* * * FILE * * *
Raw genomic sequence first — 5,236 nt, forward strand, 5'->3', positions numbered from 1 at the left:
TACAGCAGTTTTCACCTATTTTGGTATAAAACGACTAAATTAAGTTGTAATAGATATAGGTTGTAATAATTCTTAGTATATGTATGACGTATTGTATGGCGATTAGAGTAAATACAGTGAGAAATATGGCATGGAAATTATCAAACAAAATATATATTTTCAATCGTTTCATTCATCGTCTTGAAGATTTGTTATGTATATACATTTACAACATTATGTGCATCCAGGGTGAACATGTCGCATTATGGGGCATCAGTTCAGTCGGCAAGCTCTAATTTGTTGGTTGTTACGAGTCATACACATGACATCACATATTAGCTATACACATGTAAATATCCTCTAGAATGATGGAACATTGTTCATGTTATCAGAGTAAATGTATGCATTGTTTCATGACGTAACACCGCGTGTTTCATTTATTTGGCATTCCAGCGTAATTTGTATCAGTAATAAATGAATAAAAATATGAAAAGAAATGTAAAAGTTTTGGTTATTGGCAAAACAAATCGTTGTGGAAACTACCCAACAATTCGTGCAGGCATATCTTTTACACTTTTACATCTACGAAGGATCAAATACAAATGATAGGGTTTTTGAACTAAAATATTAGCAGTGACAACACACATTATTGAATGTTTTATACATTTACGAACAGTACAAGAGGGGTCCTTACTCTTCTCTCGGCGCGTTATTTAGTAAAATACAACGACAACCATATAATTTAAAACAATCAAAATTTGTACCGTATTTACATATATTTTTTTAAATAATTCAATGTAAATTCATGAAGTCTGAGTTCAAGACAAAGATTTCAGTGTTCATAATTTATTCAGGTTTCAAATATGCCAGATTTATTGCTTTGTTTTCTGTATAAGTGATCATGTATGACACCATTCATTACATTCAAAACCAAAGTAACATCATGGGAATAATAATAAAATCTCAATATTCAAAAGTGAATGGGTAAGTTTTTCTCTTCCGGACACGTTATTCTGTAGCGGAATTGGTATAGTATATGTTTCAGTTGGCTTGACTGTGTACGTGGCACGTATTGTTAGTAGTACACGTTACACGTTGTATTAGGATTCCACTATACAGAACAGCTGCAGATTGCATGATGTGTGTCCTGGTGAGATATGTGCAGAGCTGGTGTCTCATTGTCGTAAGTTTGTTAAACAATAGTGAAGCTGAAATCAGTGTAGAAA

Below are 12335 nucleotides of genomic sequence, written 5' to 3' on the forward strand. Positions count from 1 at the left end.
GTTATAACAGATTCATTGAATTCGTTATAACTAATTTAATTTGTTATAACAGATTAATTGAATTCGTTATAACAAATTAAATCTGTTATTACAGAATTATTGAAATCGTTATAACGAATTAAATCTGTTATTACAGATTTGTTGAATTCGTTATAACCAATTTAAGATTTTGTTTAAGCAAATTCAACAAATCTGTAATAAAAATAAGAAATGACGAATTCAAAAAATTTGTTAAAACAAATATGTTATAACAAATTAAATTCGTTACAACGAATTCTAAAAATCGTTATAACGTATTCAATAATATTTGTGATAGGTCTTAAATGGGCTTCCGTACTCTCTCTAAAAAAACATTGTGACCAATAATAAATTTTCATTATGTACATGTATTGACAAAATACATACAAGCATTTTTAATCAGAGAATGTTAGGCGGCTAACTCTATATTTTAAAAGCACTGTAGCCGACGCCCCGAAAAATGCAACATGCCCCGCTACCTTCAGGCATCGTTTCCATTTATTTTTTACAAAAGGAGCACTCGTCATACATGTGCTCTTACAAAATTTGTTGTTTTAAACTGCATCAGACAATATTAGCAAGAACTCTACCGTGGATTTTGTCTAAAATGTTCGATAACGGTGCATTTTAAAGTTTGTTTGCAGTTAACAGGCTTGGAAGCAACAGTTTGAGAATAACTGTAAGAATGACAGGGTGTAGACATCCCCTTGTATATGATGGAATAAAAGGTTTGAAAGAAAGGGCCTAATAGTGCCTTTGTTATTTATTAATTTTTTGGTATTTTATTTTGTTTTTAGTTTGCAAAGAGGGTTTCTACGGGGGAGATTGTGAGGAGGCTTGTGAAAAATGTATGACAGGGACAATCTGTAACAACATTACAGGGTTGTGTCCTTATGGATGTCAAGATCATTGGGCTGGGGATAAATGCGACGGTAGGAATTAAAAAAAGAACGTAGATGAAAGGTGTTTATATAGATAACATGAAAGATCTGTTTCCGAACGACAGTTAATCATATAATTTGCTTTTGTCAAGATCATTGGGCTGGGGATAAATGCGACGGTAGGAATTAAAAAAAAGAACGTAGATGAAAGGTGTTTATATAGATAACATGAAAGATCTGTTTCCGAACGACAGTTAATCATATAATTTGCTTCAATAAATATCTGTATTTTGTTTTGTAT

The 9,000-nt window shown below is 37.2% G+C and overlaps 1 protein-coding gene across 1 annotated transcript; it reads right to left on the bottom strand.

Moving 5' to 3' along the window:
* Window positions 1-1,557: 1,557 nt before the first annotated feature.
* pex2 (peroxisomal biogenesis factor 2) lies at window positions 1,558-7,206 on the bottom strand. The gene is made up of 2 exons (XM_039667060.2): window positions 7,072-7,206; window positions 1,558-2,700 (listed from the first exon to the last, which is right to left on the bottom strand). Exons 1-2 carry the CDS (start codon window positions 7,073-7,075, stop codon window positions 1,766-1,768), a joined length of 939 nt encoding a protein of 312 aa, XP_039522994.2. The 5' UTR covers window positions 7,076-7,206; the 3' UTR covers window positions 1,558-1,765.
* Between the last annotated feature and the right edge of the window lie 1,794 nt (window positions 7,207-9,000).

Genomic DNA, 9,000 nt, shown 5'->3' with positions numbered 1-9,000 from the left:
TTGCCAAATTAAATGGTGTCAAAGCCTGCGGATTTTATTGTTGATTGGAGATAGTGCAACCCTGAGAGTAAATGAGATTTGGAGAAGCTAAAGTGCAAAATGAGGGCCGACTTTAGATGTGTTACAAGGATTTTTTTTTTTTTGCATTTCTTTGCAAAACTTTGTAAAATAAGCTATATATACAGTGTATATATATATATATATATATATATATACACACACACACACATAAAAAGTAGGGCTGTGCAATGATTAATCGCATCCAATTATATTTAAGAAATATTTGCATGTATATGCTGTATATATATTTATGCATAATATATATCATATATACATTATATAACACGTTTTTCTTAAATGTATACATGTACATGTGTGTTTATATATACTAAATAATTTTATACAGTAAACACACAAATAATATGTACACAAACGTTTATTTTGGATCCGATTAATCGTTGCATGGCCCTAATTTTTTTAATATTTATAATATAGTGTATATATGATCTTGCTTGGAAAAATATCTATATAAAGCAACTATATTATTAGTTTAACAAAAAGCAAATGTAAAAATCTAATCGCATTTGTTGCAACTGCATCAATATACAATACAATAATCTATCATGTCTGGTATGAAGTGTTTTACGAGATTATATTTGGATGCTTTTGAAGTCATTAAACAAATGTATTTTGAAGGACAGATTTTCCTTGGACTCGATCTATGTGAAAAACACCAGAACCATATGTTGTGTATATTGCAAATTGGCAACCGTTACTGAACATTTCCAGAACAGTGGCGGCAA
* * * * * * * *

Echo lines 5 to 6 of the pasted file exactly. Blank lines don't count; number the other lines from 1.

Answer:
The 9,000-nt window shown below is 37.2% G+C and overlaps 1 protein-coding gene across 1 annotated transcript; it reads right to left on the bottom strand.

Moving 5' to 3' along the window: